Would You Like Some Mush With That? How to Avoid Serving Mushy Vegetables To Your LTC Residents

Nobody wants to eat mushy vegetables.


Yes, we know that it is important to get in the daily allowance of vegetables, but when cooking on a large scale, it can be hard to make vegetables look appealing like they do in gourmet restaurants. If our residents see a big pile of mushy vegetables on their plates, they are not likely to get their daily allowance, and their overall nutrition will suffer. Although there are certain vegetables that just may never look appetizing, like cauliflower due to its inherently bland color, it is important to balance their appearance with a plateful of food that is colorful and varied. When preparing vegetables in large quantities, there are steps that your kitchen staff can take to allow for crisper, better-looking vegetables that your residents will actually want to eat. While you are ensuring that the vegetables are staying crisp and more appetizing, you will also achieve better nutritional benefits by preventing nutrient loss!

Preparation Tips:

1. Wash vegetables before cutting to prevent the loss of water-soluble vitamins; this will also serve to reduce water retention.
2. Wait to cut vegetables just before cooking, rather than letting them sit longer in water and reducing their crunch factor.
3. Vegetables cut into small pieces are not preferable: this increases the exposed area which increases the chance of them becoming mushy.
4. Be conservative when removing the skins of vegetables.Oftentimes vital nutrients are present just below the skin.
5. Use acidic foods such as lemon to minimize the loss of color in vegetables instead of soda.

Cooking Tips:

1. Minimize the use of water for cooking. Avoid the habit of pouring large quantities of water and then cooking for a long time to reduce the water. This prevents the loss
of water-soluble vitamins and at the same time saves the fuel used to cook the food.
2. Some nutrients that are found in vegetables are easily destroyed by cooking and by exposure to light and air. Discover which vegetables your residents are more likely to eat raw and serve them raw instead.
3. Boiling is a preferred method of preparation to frying. Cooking at high temperatures can deprive vegetables and other foods of vital nutrients.
4. Cook green leafy vegetables without adding any extra water since they have high moisture content and can be cooked in their own water.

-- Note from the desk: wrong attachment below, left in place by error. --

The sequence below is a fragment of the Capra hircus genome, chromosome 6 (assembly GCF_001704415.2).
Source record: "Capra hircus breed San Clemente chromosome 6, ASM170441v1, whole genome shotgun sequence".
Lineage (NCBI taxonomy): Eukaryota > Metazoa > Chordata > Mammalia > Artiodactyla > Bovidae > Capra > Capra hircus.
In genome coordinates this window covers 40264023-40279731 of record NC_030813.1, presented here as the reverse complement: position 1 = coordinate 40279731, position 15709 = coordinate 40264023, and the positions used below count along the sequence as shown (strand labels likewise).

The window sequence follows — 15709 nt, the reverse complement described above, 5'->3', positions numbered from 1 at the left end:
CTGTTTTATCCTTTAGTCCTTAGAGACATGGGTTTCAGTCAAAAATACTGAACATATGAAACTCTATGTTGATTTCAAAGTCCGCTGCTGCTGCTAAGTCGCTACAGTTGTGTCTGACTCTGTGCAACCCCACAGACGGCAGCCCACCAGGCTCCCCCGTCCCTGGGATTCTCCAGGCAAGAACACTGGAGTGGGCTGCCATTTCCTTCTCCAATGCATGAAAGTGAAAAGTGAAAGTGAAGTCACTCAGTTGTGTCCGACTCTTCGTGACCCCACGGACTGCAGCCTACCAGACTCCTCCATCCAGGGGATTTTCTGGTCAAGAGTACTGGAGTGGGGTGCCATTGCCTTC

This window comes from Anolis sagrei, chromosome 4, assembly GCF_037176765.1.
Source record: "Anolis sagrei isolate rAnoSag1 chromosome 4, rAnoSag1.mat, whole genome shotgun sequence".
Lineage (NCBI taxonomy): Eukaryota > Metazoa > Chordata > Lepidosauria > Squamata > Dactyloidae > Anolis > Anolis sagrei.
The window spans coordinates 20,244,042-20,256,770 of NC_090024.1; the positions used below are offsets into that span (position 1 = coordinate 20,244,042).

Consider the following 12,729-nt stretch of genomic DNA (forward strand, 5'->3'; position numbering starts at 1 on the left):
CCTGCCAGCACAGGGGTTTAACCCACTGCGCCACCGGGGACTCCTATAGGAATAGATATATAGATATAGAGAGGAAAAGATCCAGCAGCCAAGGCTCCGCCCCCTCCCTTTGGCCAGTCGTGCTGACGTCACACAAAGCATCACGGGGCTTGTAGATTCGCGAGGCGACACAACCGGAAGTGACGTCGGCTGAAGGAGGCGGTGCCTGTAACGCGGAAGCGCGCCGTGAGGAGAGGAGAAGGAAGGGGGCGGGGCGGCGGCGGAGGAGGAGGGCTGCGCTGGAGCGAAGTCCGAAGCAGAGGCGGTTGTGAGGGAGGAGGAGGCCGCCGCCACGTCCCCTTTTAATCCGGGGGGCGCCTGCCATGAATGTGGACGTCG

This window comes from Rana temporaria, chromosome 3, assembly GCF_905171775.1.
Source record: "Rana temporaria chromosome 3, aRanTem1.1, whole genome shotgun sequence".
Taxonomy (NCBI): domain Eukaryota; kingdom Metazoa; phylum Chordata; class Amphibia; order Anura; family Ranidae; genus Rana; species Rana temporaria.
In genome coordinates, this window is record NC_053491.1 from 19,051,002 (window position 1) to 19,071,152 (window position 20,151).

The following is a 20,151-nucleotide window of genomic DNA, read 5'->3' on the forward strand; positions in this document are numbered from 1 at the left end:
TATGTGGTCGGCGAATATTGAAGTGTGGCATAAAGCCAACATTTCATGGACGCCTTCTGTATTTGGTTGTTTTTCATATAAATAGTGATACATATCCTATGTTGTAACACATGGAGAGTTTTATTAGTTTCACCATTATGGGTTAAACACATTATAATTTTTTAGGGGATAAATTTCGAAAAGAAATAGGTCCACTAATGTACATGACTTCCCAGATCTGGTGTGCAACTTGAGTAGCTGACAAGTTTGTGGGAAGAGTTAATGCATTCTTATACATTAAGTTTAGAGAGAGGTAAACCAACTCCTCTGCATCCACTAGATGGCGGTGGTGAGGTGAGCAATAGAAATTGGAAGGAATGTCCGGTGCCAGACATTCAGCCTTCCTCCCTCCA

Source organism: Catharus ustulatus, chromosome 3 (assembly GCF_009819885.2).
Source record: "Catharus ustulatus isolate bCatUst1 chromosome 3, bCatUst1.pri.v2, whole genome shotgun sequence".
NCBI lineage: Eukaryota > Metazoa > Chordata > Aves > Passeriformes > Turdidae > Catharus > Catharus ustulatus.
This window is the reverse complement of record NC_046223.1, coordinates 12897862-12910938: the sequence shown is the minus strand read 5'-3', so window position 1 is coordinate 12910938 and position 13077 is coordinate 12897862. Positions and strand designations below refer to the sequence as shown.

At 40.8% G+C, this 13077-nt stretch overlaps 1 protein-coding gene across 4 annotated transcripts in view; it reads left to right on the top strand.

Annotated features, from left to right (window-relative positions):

5. Wait until water is boiling to add vegetables, rather than adding them to cold water and then boiling them for longer.
6. When possible, steam vegetables to help them retain their natural shape, color, and consistency. Make sure that vegetables are cut into consistently sized chunks so that all of the pieces are cooked at the same rate. Remove steamed vegetables while there is still some crunch in the center; by the time that they make it to the table, they will be perfectly cooked and yet not mushy.

  • When steaming vegetables, please follow these general guidelines:
    • Peas: 3 minutes
    • Spinach: 3 minutes
    • Green Beans: 5 to 7 minutes
    • Broccoli and Cauliflower: 5 to 7 minutes
    • Collards and Kale: 10 minutes
    • Squash and Potatoes: 8 to 20 minutes
    • Carrots: 8 to 20 minute

7. Holding vegetables on the trail line or steam table longer than 15-20 minutes will over cook vegetables, making them mushy, and thus unappetizing for your residents.

Did you know that:

  • Soaking food in water dissolves water-soluble vitamins and
  • Some vitamins are destroyed by exposure to air?
  • Considerable destruction for nutrients can come from
    exposure to light?
  • Heating food causes nutrient loss, especially vitamin C?
  • Too much acid (lemon juice) or base (soda) can break down nutrients
    sensitive to pH levels?

By understanding that how food is prepared can actually affect its nutritional value is the first step towards ensuring the healthy balanced diets of your residents. Using the aforementioned tips, you can round out your nursing home menus with vegetable choices that seniors will enjoy eating, and will benefit from eating as well.

About Diane Hall

Diane Hall has always had a heart for older adults. It’s why senior nutrition became her life-long vocation and unquenchable passion. And it is why she is now regarded as a visionary and leader in this rapidly evolving field. An expert consultant and nationally recognized speaker, Diane is a powerful advocate for the new dining standards that have resulted from the shift in the culture of long term care. For her it’s not just a trend. It’s her life.
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